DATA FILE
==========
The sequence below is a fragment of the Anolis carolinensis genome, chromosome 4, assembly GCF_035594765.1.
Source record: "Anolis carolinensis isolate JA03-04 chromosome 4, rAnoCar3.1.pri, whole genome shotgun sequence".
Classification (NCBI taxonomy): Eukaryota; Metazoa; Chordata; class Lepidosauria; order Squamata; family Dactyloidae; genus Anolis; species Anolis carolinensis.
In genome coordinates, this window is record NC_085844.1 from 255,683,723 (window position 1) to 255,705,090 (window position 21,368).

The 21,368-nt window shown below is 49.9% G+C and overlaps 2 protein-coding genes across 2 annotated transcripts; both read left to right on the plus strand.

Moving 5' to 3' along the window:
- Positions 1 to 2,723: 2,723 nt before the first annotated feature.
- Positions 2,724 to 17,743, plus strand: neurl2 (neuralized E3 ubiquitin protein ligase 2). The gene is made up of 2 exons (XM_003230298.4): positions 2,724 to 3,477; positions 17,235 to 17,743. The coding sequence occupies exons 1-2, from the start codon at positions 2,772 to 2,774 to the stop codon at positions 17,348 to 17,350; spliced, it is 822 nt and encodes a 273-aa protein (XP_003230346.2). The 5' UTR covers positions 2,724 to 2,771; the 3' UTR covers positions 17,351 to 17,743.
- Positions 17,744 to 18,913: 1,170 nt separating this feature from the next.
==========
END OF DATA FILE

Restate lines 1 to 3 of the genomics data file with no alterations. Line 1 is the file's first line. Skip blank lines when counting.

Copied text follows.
The sequence below is a fragment of the Anolis carolinensis genome, chromosome 4, assembly GCF_035594765.1.
Source record: "Anolis carolinensis isolate JA03-04 chromosome 4, rAnoCar3.1.pri, whole genome shotgun sequence".
Classification (NCBI taxonomy): Eukaryota; Metazoa; Chordata; class Lepidosauria; order Squamata; family Dactyloidae; genus Anolis; species Anolis carolinensis.